A History of Change
OUTSaskatoon began as Gay & Lesbian Health Services (GLHS) in 1991. By the will and the way of Dr. Sheri McConnell and Gens Hellquist, GLHS was created to address the mental, social, emotional, and physical health needs of gay men and lesbians in Saskatchewan. GLHS’s first two employees worked half-time and offered a peer support phone line, educational information and resources, and facilitated a variety of support/social groups, all of which remain important elements of our programming today.
In 2005, GLHS changed its name to The Avenue Community Centre for Gender and Sexual Diversity in order to better reflect the wide communities that it served, and in homage to its location in the Avenue Building on 3rd Avenue. A relocation in 2008 to 21st St West in Riversdale, offered a much larger space for offices, drop-in, and group meetings, to better serve the growing number of people accessing services, as well as a growing staff. Over the next seven years, The Avenue Community Centre worked to support the growing and changing LGBTQ2S+ community through increased education services, the addition of a sexual health clinic, a responsive and expanding list of social support groups, and an increased public presence in the province.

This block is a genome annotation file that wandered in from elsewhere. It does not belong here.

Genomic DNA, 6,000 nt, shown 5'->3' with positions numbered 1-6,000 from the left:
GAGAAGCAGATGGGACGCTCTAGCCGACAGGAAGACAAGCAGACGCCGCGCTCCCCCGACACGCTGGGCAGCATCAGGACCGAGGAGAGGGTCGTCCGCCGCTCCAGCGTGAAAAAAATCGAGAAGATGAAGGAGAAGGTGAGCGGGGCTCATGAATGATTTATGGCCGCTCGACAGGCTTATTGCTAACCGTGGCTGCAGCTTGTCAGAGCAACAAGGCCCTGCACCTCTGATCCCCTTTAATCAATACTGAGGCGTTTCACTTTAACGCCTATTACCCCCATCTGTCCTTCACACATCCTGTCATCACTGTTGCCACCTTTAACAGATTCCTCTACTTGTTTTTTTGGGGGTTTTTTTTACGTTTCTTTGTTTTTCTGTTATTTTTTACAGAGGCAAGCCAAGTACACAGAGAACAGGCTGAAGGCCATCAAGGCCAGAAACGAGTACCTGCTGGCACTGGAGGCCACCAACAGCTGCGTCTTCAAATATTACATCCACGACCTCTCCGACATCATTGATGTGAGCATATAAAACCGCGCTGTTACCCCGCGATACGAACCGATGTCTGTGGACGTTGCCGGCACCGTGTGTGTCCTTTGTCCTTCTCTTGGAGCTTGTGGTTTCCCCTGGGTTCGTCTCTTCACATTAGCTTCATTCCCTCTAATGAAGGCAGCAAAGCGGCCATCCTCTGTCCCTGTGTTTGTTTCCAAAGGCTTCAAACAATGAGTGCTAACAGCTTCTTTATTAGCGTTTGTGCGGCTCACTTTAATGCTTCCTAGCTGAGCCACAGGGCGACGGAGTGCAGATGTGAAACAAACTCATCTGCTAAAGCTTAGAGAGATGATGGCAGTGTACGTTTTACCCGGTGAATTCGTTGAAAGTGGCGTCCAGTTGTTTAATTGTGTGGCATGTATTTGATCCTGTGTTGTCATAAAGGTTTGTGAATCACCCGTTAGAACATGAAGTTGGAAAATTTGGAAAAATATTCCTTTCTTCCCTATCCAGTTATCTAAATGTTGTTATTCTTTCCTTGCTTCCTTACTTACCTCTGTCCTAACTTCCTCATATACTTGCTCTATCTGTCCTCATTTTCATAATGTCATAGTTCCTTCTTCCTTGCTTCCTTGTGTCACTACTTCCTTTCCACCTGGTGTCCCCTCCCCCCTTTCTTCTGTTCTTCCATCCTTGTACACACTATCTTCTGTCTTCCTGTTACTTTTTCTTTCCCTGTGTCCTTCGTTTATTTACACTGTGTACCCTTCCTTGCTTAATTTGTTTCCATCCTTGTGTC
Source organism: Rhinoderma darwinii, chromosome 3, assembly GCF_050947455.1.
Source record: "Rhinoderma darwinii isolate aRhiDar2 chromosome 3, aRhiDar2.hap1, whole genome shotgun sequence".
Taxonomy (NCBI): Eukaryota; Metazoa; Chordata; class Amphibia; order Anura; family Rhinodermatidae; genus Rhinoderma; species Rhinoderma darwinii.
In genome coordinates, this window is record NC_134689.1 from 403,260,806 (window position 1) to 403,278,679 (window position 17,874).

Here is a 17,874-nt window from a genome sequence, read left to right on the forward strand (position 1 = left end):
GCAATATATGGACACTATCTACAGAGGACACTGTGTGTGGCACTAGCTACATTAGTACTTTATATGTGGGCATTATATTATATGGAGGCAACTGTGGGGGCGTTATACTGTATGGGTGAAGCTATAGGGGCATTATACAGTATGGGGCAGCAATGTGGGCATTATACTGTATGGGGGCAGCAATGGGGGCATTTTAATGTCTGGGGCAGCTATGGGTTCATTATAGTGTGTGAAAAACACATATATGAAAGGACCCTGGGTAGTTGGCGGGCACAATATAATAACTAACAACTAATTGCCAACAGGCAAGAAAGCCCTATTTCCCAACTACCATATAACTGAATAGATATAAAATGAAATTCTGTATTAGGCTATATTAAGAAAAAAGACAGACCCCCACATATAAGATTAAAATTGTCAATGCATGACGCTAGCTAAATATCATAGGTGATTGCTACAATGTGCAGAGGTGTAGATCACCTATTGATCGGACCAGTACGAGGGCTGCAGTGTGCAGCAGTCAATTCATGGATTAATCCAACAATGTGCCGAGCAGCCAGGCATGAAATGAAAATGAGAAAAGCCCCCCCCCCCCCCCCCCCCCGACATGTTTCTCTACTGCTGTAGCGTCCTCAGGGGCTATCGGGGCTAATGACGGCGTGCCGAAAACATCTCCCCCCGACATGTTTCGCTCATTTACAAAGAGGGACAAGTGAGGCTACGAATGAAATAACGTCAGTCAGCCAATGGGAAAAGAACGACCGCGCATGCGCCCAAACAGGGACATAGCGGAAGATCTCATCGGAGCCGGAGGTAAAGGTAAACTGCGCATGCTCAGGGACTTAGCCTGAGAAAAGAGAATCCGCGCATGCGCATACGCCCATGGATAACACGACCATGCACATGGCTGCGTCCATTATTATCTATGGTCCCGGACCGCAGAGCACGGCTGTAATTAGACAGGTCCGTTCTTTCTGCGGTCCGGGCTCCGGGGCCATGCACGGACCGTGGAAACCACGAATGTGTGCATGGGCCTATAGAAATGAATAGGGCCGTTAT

In April 2015, the board of directors elected to change the name of the centre to OUTSaskatoon in order to increase visibility and take a brave step "OUT" into the larger community. Around the same time, OUTSaskatoon started to look into housing needs for LGBTQ2S+ and ultimately opened Pride Home in January 2017. Pride Home houses up to six LGBTQ2S+ youth ages 16-21 and provides a supported independent living through a holistic, youth-centred philosophy.
Whether as GLHS, the Avenue Community Centre, or OUTSaskatoon, the Centre has played an important role in LGBTQ2S+ well-being, research, and advocacy in the province. Our employees, volunteers, and board members have worked at grassroots, municipal, provincial, and federal levels in order to reduce the effects of homophobia/transphobia in our communities. Today, OUTSaskatoon has 10 full time staff, who work tirelessly toward increasing the acceptance and visibility of Saskatchewan’s LGBTQ2S+ people, as well as to reaching new and varied community partners, businesses, and organizations in the provision of support services, education, housing, events, and programming.
For more information about the history of Gender & Sexual Diversity in Saskatchewan, check out the following resources: